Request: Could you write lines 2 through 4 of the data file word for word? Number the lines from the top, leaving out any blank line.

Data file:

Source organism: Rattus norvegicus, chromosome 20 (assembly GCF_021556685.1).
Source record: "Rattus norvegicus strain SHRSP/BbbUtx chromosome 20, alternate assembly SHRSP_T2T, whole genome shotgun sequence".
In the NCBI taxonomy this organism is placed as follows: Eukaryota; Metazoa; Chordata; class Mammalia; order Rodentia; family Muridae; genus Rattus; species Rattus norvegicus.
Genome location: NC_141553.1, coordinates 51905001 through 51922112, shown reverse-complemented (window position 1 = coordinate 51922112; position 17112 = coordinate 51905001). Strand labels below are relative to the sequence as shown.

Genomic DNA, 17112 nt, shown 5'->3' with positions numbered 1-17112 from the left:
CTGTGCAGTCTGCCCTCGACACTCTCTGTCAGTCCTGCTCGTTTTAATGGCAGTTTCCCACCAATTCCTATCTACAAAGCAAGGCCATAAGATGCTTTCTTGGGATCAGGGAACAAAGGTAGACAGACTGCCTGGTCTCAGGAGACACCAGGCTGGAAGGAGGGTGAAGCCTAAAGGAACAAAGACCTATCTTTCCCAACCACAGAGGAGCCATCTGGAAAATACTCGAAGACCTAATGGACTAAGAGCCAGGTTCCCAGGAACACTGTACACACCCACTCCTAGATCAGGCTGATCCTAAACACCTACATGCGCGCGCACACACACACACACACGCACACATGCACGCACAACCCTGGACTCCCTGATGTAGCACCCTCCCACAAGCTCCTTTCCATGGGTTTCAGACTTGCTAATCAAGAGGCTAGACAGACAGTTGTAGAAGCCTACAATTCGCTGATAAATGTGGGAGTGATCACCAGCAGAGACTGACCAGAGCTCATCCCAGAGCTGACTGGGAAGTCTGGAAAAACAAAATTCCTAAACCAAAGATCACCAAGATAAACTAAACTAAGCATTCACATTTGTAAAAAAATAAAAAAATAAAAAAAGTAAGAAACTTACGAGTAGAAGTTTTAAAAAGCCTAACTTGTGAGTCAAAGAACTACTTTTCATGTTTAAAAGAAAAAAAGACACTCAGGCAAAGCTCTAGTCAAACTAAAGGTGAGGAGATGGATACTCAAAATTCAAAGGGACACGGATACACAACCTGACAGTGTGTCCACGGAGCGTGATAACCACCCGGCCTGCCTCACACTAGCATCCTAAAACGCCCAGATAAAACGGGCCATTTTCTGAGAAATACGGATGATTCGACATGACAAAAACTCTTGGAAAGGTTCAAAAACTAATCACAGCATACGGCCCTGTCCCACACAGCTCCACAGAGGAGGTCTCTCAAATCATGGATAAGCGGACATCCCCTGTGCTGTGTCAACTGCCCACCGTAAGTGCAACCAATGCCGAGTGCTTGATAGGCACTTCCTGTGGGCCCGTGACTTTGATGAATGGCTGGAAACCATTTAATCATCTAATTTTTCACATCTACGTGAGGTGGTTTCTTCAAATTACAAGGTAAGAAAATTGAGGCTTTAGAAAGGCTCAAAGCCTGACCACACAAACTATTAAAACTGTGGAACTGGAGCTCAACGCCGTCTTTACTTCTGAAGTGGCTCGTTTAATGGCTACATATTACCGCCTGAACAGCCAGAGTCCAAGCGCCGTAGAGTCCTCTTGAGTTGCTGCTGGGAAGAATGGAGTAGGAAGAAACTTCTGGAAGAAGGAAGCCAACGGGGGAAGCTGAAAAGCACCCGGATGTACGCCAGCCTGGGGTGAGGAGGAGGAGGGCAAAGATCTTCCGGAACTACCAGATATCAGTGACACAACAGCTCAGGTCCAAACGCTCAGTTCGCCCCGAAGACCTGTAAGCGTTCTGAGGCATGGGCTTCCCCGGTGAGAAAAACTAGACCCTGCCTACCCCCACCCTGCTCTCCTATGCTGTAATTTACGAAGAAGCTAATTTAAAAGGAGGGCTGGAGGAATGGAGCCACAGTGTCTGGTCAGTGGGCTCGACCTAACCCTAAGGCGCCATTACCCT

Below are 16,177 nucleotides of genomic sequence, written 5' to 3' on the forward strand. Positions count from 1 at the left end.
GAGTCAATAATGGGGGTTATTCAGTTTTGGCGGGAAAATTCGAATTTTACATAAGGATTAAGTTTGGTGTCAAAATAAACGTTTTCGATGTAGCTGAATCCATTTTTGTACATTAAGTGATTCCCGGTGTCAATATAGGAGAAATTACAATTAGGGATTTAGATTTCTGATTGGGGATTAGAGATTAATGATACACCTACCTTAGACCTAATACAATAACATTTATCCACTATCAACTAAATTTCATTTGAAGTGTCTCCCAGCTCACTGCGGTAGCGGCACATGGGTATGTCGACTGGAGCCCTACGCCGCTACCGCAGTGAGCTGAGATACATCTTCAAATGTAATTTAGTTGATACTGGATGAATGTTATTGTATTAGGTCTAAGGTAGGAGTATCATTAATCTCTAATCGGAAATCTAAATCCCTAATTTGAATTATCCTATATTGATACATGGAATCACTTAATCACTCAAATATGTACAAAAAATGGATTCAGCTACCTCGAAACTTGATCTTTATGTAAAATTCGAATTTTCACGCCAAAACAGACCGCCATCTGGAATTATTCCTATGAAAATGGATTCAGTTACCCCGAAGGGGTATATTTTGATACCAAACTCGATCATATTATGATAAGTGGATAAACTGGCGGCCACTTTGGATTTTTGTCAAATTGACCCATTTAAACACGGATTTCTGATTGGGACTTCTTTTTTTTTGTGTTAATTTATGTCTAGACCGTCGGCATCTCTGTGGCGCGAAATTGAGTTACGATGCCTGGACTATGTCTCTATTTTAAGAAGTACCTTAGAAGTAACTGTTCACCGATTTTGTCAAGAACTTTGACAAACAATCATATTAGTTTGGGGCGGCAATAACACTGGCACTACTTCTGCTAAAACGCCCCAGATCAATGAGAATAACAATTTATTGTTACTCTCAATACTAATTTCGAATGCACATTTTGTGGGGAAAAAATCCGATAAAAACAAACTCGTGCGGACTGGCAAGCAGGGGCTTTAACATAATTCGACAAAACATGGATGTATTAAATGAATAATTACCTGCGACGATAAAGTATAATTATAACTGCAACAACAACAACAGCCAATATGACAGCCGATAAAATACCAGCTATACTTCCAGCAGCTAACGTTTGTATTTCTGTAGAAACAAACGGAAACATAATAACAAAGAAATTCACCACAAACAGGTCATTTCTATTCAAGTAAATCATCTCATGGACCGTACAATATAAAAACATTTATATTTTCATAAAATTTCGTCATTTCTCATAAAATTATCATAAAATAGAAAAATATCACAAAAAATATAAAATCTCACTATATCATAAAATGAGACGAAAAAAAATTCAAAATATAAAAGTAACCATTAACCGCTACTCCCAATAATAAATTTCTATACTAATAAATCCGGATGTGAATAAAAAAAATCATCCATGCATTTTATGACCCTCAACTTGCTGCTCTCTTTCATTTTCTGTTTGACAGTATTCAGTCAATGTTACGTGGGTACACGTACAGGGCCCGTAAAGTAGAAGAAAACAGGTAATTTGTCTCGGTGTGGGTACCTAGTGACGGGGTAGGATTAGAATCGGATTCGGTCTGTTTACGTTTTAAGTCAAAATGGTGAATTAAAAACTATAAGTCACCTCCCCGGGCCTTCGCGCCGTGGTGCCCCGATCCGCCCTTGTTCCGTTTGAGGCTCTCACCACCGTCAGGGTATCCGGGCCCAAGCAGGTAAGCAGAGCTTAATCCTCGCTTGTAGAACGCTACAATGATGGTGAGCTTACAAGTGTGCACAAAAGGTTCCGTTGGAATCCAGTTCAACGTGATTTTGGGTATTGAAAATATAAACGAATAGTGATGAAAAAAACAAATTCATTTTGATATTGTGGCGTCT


Source record: "Rattus norvegicus strain SHRSP/BbbUtx chromosome 20, alternate assembly SHRSP_T2T, whole genome shotgun sequence".
In the NCBI taxonomy this organism is placed as follows: Eukaryota; Metazoa; Chordata; class Mammalia; order Rodentia; family Muridae; genus Rattus; species Rattus norvegicus.
Genome location: NC_141553.1, coordinates 51905001 through 51922112, shown reverse-complemented (window position 1 = coordinate 51922112; position 17112 = coordinate 51905001). Strand labels below are relative to the sequence as shown.